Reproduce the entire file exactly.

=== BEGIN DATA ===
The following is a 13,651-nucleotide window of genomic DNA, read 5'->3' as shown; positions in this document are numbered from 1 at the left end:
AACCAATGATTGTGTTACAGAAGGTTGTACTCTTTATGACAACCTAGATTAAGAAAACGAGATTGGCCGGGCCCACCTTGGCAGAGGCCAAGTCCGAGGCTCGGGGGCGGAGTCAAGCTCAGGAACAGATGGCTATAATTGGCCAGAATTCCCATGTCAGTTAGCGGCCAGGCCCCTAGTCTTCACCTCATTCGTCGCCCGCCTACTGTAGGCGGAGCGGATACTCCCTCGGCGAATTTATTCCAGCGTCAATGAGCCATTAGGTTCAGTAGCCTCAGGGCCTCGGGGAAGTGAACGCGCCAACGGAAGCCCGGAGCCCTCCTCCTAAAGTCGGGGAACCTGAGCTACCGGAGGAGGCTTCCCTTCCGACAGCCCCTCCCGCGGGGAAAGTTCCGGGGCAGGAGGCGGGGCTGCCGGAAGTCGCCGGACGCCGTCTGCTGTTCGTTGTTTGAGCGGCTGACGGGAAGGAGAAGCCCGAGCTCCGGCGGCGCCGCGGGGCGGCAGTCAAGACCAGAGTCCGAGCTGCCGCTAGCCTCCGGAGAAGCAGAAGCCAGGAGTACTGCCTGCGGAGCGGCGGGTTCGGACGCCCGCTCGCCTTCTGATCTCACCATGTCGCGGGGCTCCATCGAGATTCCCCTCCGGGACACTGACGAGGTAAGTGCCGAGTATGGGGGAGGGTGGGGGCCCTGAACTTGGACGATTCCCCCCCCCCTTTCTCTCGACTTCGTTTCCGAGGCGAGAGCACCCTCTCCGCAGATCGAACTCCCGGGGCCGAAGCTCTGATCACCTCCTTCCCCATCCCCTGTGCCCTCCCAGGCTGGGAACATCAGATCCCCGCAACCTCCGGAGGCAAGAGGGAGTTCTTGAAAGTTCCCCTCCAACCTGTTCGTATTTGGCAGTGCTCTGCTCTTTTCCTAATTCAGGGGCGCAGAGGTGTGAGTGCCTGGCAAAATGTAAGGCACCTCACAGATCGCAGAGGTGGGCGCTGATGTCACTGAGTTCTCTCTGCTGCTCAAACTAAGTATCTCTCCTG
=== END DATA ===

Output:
The following is a 13,651-nucleotide window of genomic DNA, read 5'->3' as shown; positions in this document are numbered from 1 at the left end:
AACCAATGATTGTGTTACAGAAGGTTGTACTCTTTATGACAACCTAGATTAAGAAAACGAGATTGGCCGGGCCCACCTTGGCAGAGGCCAAGTCCGAGGCTCGGGGGCGGAGTCAAGCTCAGGAACAGATGGCTATAATTGGCCAGAATTCCCATGTCAGTTAGCGGCCAGGCCCCTAGTCTTCACCTCATTCGTCGCCCGCCTACTGTAGGCGGAGCGGATACTCCCTCGGCGAATTTATTCCAGCGTCAATGAGCCATTAGGTTCAGTAGCCTCAGGGCCTCGGGGAAGTGAACGCGCCAACGGAAGCCCGGAGCCCTCCTCCTAAAGTCGGGGAACCTGAGCTACCGGAGGAGGCTTCCCTTCCGACAGCCCCTCCCGCGGGGAAAGTTCCGGGGCAGGAGGCGGGGCTGCCGGAAGTCGCCGGACGCCGTCTGCTGTTCGTTGTTTGAGCGGCTGACGGGAAGGAGAAGCCCGAGCTCCGGCGGCGCCGCGGGGCGGCAGTCAAGACCAGAGTCCGAGCTGCCGCTAGCCTCCGGAGAAGCAGAAGCCAGGAGTACTGCCTGCGGAGCGGCGGGTTCGGACGCCCGCTCGCCTTCTGATCTCACCATGTCGCGGGGCTCCATCGAGATTCCCCTCCGGGACACTGACGAGGTAAGTGCCGAGTATGGGGGAGGGTGGGGGCCCTGAACTTGGACGATTCCCCCCCCCCTTTCTCTCGACTTCGTTTCCGAGGCGAGAGCACCCTCTCCGCAGATCGAACTCCCGGGGCCGAAGCTCTGATCACCTCCTTCCCCATCCCCTGTGCCCTCCCAGGCTGGGAACATCAGATCCCCGCAACCTCCGGAGGCAAGAGGGAGTTCTTGAAAGTTCCCCTCCAACCTGTTCGTATTTGGCAGTGCTCTGCTCTTTTCCTAATTCAGGGGCGCAGAGGTGTGAGTGCCTGGCAAAATGTAAGGCACCTCACAGATCGCAGAGGTGGGCGCTGATGTCACTGAGTTCTCTCTGCTGCTCAAACTAAGTATCTCTCCTG